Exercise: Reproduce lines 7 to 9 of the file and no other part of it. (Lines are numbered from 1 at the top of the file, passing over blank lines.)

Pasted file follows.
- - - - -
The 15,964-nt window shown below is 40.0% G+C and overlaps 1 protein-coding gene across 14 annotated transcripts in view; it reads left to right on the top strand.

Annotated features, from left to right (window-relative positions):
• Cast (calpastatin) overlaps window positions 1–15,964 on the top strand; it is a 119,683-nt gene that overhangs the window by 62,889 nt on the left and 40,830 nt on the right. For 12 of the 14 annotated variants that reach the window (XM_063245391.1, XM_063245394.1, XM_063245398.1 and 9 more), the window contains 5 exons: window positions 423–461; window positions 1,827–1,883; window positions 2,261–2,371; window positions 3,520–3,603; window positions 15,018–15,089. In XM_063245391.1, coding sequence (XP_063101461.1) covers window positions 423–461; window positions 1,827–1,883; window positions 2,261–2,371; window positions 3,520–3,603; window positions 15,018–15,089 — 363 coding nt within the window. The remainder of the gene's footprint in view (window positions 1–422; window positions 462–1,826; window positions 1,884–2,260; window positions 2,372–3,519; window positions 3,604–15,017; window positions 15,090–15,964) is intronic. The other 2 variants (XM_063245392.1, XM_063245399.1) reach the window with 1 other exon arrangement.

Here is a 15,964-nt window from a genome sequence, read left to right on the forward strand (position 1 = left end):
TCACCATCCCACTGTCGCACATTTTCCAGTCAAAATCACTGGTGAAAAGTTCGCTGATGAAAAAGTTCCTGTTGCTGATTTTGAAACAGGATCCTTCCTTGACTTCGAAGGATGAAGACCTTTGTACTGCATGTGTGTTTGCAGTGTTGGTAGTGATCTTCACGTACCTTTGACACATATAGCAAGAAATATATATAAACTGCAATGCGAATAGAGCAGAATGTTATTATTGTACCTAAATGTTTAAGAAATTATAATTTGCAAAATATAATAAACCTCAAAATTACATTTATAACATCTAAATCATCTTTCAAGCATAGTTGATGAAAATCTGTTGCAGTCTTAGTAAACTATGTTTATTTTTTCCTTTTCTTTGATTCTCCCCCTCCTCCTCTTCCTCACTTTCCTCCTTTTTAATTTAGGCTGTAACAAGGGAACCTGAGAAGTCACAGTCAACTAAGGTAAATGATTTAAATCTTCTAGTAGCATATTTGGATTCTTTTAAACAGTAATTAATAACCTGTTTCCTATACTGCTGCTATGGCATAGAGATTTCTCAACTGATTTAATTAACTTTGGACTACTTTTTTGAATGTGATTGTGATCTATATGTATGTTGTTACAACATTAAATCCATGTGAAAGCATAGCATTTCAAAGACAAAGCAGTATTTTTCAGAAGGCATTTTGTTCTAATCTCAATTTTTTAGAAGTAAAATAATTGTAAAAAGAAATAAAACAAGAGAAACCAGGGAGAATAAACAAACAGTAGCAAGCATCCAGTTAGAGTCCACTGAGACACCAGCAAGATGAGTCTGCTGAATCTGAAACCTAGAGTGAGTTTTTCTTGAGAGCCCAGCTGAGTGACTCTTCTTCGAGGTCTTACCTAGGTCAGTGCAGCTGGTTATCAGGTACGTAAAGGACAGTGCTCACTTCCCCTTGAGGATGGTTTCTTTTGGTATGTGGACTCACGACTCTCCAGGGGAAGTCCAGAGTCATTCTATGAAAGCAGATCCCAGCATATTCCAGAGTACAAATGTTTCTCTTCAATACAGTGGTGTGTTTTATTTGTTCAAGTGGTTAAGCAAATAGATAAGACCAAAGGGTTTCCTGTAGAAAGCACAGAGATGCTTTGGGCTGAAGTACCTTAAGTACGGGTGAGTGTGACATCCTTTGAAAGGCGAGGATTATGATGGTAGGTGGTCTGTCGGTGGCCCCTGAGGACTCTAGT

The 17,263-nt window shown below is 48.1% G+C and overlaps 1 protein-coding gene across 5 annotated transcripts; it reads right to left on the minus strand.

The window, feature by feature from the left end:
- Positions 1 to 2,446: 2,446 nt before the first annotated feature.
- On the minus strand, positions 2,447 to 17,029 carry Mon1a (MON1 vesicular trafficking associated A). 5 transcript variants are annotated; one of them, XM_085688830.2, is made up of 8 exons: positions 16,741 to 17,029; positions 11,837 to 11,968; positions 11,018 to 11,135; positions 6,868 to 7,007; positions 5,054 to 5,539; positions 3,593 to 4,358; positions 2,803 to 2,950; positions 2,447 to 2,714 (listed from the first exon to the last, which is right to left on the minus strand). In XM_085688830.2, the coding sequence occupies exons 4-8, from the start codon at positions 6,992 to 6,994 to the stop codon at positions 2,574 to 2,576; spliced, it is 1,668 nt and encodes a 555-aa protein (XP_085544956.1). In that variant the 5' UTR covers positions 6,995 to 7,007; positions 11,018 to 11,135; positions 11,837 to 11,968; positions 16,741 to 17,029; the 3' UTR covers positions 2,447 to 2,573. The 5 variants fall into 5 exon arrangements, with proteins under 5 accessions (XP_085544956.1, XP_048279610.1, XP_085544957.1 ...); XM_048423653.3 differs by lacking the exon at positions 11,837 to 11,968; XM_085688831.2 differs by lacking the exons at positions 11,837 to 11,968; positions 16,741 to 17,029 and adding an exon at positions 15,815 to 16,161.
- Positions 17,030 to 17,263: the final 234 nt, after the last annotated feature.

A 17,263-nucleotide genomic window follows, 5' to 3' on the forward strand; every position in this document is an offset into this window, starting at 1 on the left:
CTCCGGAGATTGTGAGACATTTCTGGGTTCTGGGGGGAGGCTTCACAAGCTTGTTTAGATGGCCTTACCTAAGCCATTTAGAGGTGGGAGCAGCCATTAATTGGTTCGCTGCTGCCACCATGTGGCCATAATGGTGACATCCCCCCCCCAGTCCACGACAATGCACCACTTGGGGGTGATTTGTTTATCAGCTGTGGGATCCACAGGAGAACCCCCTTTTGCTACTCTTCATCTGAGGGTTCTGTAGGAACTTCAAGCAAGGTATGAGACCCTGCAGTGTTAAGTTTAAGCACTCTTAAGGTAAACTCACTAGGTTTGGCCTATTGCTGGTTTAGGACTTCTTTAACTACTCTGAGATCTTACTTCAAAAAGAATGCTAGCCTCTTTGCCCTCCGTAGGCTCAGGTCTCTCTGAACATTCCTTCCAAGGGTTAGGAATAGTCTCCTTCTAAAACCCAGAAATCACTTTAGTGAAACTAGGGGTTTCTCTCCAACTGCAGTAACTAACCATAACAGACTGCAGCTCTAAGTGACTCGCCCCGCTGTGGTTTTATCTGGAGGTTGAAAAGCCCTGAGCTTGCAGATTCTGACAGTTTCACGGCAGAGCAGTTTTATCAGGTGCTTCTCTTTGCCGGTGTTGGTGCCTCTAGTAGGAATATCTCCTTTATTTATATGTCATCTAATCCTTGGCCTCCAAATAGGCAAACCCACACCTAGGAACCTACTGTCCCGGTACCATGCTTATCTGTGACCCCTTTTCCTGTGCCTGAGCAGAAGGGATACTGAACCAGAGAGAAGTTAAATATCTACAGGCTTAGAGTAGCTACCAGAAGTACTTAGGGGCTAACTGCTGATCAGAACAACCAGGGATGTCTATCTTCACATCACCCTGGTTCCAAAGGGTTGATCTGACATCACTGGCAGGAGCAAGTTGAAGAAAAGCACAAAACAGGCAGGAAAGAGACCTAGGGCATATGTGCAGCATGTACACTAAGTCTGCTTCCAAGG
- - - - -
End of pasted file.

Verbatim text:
The window, feature by feature from the left end:
- Positions 1 to 2,446: 2,446 nt before the first annotated feature.
- On the minus strand, positions 2,447 to 17,029 carry Mon1a (MON1 vesicular trafficking associated A). 5 transcript variants are annotated; one of them, XM_085688830.2, is made up of 8 exons: positions 16,741 to 17,029; positions 11,837 to 11,968; positions 11,018 to 11,135; positions 6,868 to 7,007; positions 5,054 to 5,539; positions 3,593 to 4,358; positions 2,803 to 2,950; positions 2,447 to 2,714 (listed from the first exon to the last, which is right to left on the minus strand). In XM_085688830.2, the coding sequence occupies exons 4-8, from the start codon at positions 6,992 to 6,994 to the stop codon at positions 2,574 to 2,576; spliced, it is 1,668 nt and encodes a 555-aa protein (XP_085544956.1). In that variant the 5' UTR covers positions 6,995 to 7,007; positions 11,018 to 11,135; positions 11,837 to 11,968; positions 16,741 to 17,029; the 3' UTR covers positions 2,447 to 2,573. The 5 variants fall into 5 exon arrangements, with proteins under 5 accessions (XP_085544956.1, XP_048279610.1, XP_085544957.1 ...); XM_048423653.3 differs by lacking the exon at positions 11,837 to 11,968; XM_085688831.2 differs by lacking the exons at positions 11,837 to 11,968; positions 16,741 to 17,029 and adding an exon at positions 15,815 to 16,161.